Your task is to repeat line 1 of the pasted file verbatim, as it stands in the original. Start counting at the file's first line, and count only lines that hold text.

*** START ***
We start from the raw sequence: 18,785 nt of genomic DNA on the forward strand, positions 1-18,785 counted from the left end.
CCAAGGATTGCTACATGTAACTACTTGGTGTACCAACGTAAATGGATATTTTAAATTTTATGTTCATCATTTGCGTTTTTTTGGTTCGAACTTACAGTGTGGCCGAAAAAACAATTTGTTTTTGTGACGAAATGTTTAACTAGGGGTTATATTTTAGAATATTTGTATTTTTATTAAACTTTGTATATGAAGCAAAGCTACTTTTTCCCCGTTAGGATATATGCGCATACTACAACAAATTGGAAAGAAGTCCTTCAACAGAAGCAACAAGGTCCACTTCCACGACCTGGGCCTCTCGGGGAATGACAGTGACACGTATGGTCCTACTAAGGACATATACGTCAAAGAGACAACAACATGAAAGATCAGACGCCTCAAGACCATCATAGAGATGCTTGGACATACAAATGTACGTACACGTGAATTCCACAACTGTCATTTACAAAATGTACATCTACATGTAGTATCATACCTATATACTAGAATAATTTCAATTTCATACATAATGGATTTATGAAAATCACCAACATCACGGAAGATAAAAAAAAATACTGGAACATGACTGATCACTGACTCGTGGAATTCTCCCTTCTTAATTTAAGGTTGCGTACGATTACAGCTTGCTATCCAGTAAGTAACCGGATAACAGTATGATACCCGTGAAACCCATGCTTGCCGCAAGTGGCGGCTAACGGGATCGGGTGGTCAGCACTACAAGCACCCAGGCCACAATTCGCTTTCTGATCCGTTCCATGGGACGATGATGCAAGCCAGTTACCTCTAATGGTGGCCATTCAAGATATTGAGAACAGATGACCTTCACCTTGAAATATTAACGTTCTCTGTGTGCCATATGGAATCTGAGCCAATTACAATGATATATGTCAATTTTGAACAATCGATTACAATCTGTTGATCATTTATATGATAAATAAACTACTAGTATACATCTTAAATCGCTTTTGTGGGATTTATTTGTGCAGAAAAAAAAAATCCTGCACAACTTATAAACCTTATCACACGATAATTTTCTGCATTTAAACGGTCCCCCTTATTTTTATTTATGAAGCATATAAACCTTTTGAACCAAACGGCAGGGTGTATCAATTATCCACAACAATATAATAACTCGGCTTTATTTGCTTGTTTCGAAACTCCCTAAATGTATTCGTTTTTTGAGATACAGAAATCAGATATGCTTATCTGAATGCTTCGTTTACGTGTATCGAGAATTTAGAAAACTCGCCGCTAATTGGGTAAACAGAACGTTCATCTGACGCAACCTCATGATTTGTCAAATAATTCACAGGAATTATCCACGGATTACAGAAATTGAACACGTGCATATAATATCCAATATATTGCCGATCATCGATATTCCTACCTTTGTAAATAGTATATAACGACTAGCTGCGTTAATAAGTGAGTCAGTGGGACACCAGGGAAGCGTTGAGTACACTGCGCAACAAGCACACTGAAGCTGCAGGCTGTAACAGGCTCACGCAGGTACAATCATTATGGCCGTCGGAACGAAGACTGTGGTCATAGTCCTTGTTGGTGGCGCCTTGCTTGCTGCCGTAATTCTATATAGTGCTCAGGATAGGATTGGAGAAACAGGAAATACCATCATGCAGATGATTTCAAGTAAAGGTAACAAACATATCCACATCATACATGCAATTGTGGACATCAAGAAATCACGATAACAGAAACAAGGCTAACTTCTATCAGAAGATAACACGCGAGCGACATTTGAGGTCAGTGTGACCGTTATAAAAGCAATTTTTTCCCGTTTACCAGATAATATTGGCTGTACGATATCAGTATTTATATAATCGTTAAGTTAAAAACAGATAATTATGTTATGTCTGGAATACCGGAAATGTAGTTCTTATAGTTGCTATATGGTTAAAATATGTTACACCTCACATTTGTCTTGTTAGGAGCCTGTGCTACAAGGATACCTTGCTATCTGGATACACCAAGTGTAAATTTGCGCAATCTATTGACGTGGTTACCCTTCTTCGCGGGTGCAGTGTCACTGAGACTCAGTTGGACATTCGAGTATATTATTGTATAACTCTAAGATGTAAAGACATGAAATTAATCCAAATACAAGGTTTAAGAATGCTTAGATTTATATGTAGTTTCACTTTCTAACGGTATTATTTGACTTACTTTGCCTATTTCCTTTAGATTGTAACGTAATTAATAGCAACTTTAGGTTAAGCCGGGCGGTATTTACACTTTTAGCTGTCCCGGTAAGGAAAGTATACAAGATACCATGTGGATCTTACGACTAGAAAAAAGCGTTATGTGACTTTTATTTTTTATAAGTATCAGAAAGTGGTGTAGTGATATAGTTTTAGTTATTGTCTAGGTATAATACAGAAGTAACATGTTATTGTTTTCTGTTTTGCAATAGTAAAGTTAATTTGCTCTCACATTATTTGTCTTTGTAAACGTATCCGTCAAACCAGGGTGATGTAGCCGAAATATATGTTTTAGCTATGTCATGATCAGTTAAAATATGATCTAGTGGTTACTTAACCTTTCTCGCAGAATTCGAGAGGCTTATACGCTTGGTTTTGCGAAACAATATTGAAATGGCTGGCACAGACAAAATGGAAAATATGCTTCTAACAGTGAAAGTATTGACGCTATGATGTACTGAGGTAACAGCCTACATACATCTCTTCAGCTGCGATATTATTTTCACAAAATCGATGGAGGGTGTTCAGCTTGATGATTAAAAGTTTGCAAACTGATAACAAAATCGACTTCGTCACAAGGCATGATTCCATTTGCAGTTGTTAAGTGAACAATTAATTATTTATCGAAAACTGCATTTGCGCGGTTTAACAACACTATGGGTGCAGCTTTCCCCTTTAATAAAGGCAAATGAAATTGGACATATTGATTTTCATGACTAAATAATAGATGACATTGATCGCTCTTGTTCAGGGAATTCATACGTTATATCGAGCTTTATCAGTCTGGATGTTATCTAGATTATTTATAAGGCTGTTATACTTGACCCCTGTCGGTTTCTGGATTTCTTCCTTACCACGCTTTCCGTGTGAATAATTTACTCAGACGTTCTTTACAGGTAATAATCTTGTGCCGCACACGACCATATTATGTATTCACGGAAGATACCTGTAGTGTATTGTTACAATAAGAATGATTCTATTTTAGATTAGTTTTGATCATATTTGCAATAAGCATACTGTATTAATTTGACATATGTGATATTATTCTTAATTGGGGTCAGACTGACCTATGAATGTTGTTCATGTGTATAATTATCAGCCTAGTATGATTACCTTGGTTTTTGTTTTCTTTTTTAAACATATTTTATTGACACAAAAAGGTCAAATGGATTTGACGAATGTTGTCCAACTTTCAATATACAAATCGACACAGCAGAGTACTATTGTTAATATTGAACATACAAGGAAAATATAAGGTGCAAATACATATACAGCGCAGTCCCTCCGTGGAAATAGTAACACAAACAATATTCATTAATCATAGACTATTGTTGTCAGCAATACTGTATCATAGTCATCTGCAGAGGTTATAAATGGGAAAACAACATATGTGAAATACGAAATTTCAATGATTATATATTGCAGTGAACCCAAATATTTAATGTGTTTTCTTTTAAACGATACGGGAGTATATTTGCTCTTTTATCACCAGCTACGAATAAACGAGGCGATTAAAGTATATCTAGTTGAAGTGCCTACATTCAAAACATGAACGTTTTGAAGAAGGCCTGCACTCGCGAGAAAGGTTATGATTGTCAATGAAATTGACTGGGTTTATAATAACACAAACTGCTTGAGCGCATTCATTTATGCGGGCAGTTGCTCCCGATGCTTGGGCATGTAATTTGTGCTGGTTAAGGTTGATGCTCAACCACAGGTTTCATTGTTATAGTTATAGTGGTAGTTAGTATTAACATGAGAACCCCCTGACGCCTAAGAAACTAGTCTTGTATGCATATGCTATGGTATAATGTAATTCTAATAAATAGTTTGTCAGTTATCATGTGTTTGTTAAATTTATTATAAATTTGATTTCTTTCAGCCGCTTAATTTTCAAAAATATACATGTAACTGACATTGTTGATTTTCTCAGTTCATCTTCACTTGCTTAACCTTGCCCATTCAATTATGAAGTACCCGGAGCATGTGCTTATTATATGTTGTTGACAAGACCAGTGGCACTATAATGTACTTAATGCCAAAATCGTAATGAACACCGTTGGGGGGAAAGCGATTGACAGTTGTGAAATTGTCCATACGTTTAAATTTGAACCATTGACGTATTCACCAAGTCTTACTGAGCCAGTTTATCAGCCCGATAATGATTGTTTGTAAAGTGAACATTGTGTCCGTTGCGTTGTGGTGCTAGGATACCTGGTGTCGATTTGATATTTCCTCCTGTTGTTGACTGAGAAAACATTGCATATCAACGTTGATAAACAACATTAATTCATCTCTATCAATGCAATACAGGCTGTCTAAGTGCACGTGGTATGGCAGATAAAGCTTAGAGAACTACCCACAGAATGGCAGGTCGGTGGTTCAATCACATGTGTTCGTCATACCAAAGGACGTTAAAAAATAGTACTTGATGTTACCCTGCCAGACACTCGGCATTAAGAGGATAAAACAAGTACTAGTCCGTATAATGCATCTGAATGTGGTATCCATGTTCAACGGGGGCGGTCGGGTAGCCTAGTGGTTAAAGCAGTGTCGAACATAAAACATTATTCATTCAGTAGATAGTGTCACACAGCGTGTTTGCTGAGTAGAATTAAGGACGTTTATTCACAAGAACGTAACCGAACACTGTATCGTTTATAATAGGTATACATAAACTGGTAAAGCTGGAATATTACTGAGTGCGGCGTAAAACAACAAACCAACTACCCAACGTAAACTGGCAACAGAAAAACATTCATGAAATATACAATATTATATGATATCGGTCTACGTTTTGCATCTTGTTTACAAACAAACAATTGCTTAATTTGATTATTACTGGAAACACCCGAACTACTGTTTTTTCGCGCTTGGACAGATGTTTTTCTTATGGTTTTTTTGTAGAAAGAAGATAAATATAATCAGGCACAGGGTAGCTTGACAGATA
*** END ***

We start from the raw sequence: 18,785 nt of genomic DNA on the forward strand, positions 1-18,785 counted from the left end.